In one aspect of the invention, spacers are inserted in accordance with crosstalk rules (also known as specified clearances) to reduce crosstalk between traces. In another aspect of the invention, spacers are smart in that they dynamically adjust in accordance with the crosstalk rules when specified clearances are disturbed. Crosstalk rules may comprise noise thresholds, which define the maximum crosstalk between traces or nets; and aggressor distances, which specify the maximum distance that an aggressor net may be from a victim net.
Maximum crosstalk can be specified in crosstalk rules. Threshold can be defined in terms of physical threshold and/or and electrical threshold. Physical thresholds can be specified by length of parallelism and spacing values, and electrical thresholds can be specified in terms of voltage, typically millivolts, and include both inductive and capacitive coupling.
For example, given a set of measured or calculated crosstalk readings at particular gap sizes (i.e., the distance between parallel traces), a table of physical lengths may be created comprising crosstalk limits. Thus, if a given trace experiences a crosstalk of 100 mV/inch at a gap size of 4th, and wishes to restrict total crosstalk on a net to 100 mV, one would divide 100 mV/inch by 100 mV and arrive at a maximum parallel run length of 1 inch. Crosstalk levels would then be computed at successive gap ranges (i.e., 4th, 8th, 12th) and corresponding length limits. Parallel sections can then be examined—the lengths of parallel sections at a given gap distance is added and divided by the maximum distance at that length. If an electrical threshold is specified, then calculations would be made for mVolts, for instance, which refers to the amount of noise that can be generated by adjacent traces.
A designer can also specify the maximum distance that an aggressor net may be from a victim net. A specified distance determines how far out to look for an aggressor net on each side of a victim net (including the adjacent layer).
When the aggressor trace 402 is laid next to the victim trace 400, and a specified clearance (i.e., noise threshold or an aggressor distance) has been exceeded, a spacer 406 is automatically inserted to meet the specified clearance.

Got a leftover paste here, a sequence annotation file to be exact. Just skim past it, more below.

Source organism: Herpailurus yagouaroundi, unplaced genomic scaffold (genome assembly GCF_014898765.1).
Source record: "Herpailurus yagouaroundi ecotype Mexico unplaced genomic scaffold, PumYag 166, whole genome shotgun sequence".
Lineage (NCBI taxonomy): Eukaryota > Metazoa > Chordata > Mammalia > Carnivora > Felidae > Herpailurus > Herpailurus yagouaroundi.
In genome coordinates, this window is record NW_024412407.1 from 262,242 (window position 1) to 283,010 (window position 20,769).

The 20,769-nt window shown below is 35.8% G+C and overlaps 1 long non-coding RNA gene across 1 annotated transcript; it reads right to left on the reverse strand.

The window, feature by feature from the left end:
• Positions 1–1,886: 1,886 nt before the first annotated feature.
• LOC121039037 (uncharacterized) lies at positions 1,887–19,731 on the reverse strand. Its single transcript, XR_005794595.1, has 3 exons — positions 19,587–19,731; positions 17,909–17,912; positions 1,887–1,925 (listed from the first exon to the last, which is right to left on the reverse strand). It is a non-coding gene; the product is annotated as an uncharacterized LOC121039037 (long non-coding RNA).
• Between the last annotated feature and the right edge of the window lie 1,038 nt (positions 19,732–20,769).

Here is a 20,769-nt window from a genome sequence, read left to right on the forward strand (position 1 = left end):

Spacers can be generated automatically, semi-automatically, or interactively. In one embodiment, spacers are inserted on a net-by-net, or a trace-by-trace basis. In automatic mode, spacers are automatically generated in accordance with crosstalk rules, such that they are attached to all traces and/or victim nets in order to create the minimum separation required to meet the maximum crosstalk values. For example, for a given victim net, and a specified aggressor net distance of 25 mils, an aggressor net is searched for on each side of the victim net at a distance of 25 mils. In the discussion below, what applies to nets also applies to traces.
All nets are checked. If a crosstalk rule has been assigned to a net, it is designated as a victim net. The crosstalk rules for the given victim net are checked. Any nets relative to the victim net that exceed the given crosstalk rule are then designated as an aggressor net, and a spacer is inserted between the victim net and the aggressor net. This process of finding victim nets and aggressor nets can be accomplished, for example, by using a lookup table based on user assigned parameters for crosstalk for each victim net.
In semi-automatic mode, violations, or victim nets in which maximum crosstalk values are exceeded, are searched for. When a violation is found, a spacer is inserted. The user then has the option to accept or reject the creation of the spacer. In embodiments of the invention, if the user accepts the creation, then the next violation is found and the process is repeated until all violations are resolved. If the user rejects the creation, then the spacer will try a different location or a different geometry for the spacer. Another option allows the user to reject the creation and manually move traces to try and resolve the violation.